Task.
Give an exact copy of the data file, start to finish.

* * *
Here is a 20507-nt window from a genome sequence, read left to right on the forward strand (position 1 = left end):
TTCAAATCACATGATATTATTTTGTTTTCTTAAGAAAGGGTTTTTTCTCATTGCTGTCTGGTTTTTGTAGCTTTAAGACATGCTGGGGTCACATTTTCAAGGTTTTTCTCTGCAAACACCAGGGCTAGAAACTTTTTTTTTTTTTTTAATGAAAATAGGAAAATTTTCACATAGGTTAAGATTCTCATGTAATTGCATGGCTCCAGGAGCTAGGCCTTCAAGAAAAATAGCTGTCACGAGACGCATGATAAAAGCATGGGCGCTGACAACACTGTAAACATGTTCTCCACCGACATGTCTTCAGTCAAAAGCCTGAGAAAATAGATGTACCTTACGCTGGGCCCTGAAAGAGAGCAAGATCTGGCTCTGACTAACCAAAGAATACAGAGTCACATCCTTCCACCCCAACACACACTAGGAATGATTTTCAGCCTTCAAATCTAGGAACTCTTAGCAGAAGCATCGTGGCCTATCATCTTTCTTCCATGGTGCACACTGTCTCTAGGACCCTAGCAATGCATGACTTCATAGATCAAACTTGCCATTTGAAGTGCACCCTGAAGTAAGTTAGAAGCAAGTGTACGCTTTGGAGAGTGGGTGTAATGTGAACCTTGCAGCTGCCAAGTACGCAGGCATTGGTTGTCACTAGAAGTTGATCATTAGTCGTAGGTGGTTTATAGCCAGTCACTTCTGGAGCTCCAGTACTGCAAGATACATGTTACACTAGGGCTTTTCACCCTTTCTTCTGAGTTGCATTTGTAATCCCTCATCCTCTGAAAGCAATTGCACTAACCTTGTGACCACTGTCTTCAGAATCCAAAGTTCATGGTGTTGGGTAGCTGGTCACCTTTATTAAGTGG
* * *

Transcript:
Here is a 20507-nt window from a genome sequence, read left to right on the forward strand (position 1 = left end):
TTCAAATCACATGATATTATTTTGTTTTCTTAAGAAAGGGTTTTTTCTCATTGCTGTCTGGTTTTTGTAGCTTTAAGACATGCTGGGGTCACATTTTCAAGGTTTTTCTCTGCAAACACCAGGGCTAGAAACTTTTTTTTTTTTTTTAATGAAAATAGGAAAATTTTCACATAGGTTAAGATTCTCATGTAATTGCATGGCTCCAGGAGCTAGGCCTTCAAGAAAAATAGCTGTCACGAGACGCATGATAAAAGCATGGGCGCTGACAACACTGTAAACATGTTCTCCACCGACATGTCTTCAGTCAAAAGCCTGAGAAAATAGATGTACCTTACGCTGGGCCCTGAAAGAGAGCAAGATCTGGCTCTGACTAACCAAAGAATACAGAGTCACATCCTTCCACCCCAACACACACTAGGAATGATTTTCAGCCTTCAAATCTAGGAACTCTTAGCAGAAGCATCGTGGCCTATCATCTTTCTTCCATGGTGCACACTGTCTCTAGGACCCTAGCAATGCATGACTTCATAGATCAAACTTGCCATTTGAAGTGCACCCTGAAGTAAGTTAGAAGCAAGTGTACGCTTTGGAGAGTGGGTGTAATGTGAACCTTGCAGCTGCCAAGTACGCAGGCATTGGTTGTCACTAGAAGTTGATCATTAGTCGTAGGTGGTTTATAGCCAGTCACTTCTGGAGCTCCAGTACTGCAAGATACATGTTACACTAGGGCTTTTCACCCTTTCTTCTGAGTTGCATTTGTAATCCCTCATCCTCTGAAAGCAATTGCACTAACCTTGTGACCACTGTCTTCAGAATCCAAAGTTCATGGTGTTGGGTAGCTGGTCACCTTTATTAAGTGG